All this behavioural stuff #cipd14

Last week I spent two inspiring days at the CIPD annual conference. There was a whole range of content throughout in the neuroscience and behavioural science space. How the brain works stuff.

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I blogged from some of the sessions myself; you can find them here and here. Some of my fellow blog squaders also wrote about the sessions they attended.  Try these from Phil Wilcox, Helen Amery and Julie Drybrough.

The content that I saw for myself, and that which I caught online from blogs and tweets was fascinating. But I have a concern or two, all the same.

Firstly, let me say that I have a genuine interest in these topics. I am curious about everything to do with the brain and how it works.  Some of this interest springs from a professional place, and some from a more personal one.  Learning more about these subjects has helped me understand more about myself; decisions that I made in the past, why I did some of the things that I did and how I ended up in the space that I did.

I recognise how  improving understanding of behaviour and neuroscience within HR, applying it to that people stuff that we do, could influence and change our thinking and our approach. And its not just about us HR folk, it has the power to help all leaders in the roles that they hold.  It has the potential to challenge much of that stuff that we accept as best practice, the way we have always done things both in organisations in general and in HR specifically.  It can help us break through the perceived wisdoms.  Take Drive by Daniel Pink.  An evidence based book that told us many of the ways that most organisations traditionally do reward focuses on entirely the wrong things.  These are fundamental challenges.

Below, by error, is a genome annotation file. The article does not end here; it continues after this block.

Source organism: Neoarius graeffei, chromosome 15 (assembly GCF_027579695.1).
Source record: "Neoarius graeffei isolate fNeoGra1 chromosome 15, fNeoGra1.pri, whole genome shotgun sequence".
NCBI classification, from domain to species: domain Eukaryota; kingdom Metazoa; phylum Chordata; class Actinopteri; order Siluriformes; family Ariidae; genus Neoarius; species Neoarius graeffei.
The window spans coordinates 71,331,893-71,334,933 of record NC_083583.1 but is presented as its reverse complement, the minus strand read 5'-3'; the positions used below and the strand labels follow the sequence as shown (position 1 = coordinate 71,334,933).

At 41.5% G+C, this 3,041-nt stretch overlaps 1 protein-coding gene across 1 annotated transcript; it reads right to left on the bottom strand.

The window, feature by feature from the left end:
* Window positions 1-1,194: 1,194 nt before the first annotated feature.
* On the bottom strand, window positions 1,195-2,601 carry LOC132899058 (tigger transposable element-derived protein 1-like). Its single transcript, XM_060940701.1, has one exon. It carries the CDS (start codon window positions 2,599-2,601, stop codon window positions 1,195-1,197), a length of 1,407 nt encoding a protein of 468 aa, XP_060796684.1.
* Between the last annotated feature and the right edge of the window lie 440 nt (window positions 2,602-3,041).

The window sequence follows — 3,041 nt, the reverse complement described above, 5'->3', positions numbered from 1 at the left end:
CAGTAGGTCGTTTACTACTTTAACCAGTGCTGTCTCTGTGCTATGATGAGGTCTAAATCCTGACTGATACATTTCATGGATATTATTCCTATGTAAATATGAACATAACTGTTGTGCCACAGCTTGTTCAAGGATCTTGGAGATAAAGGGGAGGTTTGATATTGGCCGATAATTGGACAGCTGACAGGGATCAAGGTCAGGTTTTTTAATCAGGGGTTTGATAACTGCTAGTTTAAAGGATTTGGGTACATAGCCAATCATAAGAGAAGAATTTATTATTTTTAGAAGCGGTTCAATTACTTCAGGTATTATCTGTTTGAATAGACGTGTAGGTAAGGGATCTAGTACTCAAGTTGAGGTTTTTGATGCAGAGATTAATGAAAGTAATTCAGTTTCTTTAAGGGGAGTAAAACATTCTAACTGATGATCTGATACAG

But there’s the thing. I’ve blogged before about the HR profession’s propensity for jumping on a bandwagon and I don’t want this to be the next one.  That thing that we think is the answer, that thing that will change how the profession is seen, that thing that will the next big thing.

When reflecting on the conference, the thought that occurred was this. Is neuroscience the new employee engagement?  I’ve blogged before, in the employee engagement rant series, about how I feel we jumped on the engagement bandwagon as we were desperate for some sort of proof.  And the so-called proof (noting the lack of actual, you know, evidence) that engagement would lead to improved financial performance gave us something that we could use to prove that the people stuff had a ROI.  That it was our ticket to the often fabled seat at the table. I don’t want behavioural science to go the same way. I don’t want it to be the next employee engagement.  Embraced and then tired of.

I think that we should be developing behavioural science as a key part of HR and leadership practice. But I don’t want to see someone trying to explain cognitive dissonance in an infographic.  I don’t want to read ’10 ways you can get employees to use more than 10% of their brain’ on LinkedIn Pulse.  Behavioural science is not the place for platitudes or fragmented clichés. It is a serious subject and we must treat it as such, rather than devalue it. I’d like to see formal qualifications.  I’d like to see it be taught as part of HR education.

And here’s the next thing. We need to think carefully about how we bring this stuff into our organisations.  I’ve been there and talked to leaders.  About mindfulness, positive psychology, emotional intelligence, resilience.  I’ve been on the receiving end of the ‘what is this fluffy stuff is she on about now?’ look.  And this is anything but.

To take this forward in a constructive way, avoid the bandwagon and aid understanding, we need some common language.  We need to help HR professionals understand this stuff and then how to apply it, how to start the conversation, at their place. Going back to the Daniel Pink example for a moment.  I reckon there are plenty of HR folk who have read his book.  But how many have actually gone back to their place, and changed how they do their reward stuff?  Started to challenge the way its always been done?  It isn’t easy to know where to start.  Conference sessions that raise awareness give us a great start.  Now we need to decide what comes next.

But whatever we do, no infographics.  Pretty please.

 

Image from @IIPTweets